June 10, 2008
I’m running in another election, but this time it’s for a position on an Executive Board for state municipalities. The annual conference is next week and each candidate will have exactly three minutes to give a speech in which to garner votes. It sort of reminds me of an arranged marriage where the bride and groom don’t meet until they are saying their ‘I do’s’…or as in this case, casting their votes. Often our testimony and witness for Christ is subtle and given over time. I’m wondering what I’d say in a speech if I had only three minutes to make a cause for Christ.
June 09, 2008
Not too long ago, I attended a trade show and met an exhibitor who had self-published a financial advice book. As I thumbed through his book and he said, “You can have the book if you promise you’ll read it.” So what could I say to that? No thanks, you can keep your book… Well, maybe I’ll read it and then again I might not… I took the freebie and walked away feeling very small. Attaching strings to things would be something I would expect from a parent. Can’t you hear a mother say, ‘you can go to the movie if you promise to take out the trash for a week’. Sometimes we believers subtly attach our own strings to Salvation. We know we’re saved but, to be really saved we need to regularly attend church, get into a Bible study and stop all our bad habits. Every once in awhile I get tangled up in my own strings. Then the Lord has to clip them and set me free again.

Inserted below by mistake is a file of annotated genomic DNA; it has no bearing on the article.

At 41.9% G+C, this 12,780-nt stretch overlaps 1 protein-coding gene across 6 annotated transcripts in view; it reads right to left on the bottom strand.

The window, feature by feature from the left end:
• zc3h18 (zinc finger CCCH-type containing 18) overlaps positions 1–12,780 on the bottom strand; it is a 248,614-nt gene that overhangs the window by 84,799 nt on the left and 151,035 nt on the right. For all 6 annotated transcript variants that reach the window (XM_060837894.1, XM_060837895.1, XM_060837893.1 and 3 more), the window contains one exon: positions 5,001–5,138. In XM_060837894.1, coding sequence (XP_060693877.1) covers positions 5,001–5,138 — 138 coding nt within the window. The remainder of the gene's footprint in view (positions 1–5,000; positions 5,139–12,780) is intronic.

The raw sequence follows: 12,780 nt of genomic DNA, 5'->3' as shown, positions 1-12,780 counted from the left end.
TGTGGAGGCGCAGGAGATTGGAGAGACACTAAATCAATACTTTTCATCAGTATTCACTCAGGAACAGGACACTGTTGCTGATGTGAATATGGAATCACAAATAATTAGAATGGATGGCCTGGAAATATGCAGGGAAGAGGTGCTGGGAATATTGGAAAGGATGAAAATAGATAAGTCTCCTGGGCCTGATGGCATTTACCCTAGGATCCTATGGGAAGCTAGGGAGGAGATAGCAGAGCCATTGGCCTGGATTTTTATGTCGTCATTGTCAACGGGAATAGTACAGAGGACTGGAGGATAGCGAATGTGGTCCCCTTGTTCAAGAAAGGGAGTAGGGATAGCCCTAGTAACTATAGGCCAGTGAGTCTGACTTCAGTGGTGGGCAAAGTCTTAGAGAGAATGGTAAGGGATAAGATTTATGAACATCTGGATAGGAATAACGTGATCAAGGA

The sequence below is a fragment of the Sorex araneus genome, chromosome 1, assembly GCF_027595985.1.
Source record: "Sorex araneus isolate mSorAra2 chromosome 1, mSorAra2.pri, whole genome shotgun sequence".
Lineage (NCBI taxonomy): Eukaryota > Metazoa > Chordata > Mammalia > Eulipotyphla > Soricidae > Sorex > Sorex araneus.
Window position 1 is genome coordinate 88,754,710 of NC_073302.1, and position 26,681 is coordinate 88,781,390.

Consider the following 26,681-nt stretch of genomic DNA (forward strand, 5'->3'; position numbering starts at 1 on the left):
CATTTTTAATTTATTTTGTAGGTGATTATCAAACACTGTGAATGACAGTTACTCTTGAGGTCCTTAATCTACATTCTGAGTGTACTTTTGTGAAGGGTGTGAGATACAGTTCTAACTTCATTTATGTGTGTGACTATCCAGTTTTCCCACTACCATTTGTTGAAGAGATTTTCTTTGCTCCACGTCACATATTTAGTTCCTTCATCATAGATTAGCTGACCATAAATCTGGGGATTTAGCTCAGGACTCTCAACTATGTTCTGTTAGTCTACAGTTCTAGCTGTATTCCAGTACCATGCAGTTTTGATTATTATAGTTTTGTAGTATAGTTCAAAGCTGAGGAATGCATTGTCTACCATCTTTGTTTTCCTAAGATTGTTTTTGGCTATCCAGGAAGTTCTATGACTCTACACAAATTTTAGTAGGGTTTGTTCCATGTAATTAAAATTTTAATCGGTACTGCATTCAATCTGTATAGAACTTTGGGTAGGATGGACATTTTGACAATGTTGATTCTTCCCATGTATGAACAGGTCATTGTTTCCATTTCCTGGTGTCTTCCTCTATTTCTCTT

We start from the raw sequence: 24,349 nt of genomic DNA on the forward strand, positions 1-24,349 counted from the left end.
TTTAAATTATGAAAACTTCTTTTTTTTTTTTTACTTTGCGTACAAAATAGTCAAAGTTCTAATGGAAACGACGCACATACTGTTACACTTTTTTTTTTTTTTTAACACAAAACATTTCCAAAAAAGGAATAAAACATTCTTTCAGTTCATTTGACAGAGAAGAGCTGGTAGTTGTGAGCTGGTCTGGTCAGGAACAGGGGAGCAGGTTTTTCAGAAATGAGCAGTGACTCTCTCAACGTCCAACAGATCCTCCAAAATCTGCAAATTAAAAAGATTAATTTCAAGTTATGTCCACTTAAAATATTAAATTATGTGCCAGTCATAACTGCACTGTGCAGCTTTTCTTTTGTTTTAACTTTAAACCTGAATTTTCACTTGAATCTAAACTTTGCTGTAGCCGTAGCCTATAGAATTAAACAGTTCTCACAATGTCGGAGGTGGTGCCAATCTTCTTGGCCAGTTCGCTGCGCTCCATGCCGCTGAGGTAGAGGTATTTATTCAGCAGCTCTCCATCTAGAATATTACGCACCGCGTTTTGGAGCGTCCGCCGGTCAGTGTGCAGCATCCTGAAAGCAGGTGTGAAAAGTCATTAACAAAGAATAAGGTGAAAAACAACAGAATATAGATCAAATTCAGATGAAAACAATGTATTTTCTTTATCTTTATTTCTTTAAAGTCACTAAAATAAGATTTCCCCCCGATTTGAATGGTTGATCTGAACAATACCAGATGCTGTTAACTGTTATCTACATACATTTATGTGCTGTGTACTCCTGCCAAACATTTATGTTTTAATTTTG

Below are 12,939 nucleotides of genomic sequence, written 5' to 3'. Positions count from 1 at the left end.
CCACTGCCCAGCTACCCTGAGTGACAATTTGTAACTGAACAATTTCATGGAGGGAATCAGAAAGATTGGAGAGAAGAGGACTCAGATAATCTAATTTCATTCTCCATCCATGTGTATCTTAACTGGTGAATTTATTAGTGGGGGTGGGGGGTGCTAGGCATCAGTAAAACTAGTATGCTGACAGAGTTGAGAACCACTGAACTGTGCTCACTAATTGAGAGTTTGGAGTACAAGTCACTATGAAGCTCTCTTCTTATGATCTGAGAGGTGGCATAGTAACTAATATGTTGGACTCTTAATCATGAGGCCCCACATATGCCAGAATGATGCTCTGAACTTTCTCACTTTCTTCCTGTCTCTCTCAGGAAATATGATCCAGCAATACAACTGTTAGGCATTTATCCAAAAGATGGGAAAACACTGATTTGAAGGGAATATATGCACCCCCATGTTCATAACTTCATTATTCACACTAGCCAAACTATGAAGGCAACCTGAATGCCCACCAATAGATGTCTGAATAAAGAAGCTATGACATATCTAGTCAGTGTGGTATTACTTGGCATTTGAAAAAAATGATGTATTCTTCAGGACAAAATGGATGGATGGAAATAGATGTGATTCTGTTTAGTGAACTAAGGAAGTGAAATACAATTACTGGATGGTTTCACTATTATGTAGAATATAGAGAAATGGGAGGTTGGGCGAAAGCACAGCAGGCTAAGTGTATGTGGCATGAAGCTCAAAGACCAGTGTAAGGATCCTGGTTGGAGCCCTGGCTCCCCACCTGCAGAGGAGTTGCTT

June 06, 2008
I think it’s safe to say that, in one fashion or another, all churches support missionaries on the field. It’s interesting to me that Paul gives us the example of the Macedonian churches supporting other churches. I don’t think we see that same grace of giving played out today. We don’t support our own denominational churches in neighboring towns, much less support the church down the street. Yes, we may join forces on a project that benefits the Christian community, but we don’t support the needs of other churches. Seriously, aside from a national disaster I can’t imagine any of our congregations contributing to the building fund of another church or helping them with the needs of their shut-ins. Paul says, “Our desire is not that others might be relieved while you are hard pressed, but that there might be equality. At the present time your plenty will supply what they need, so that in turn their plenty will supply what you need. Then there will be equality…” (2 Cor 8:13-14 NIV) I wonder what equality amongst our churches might look like.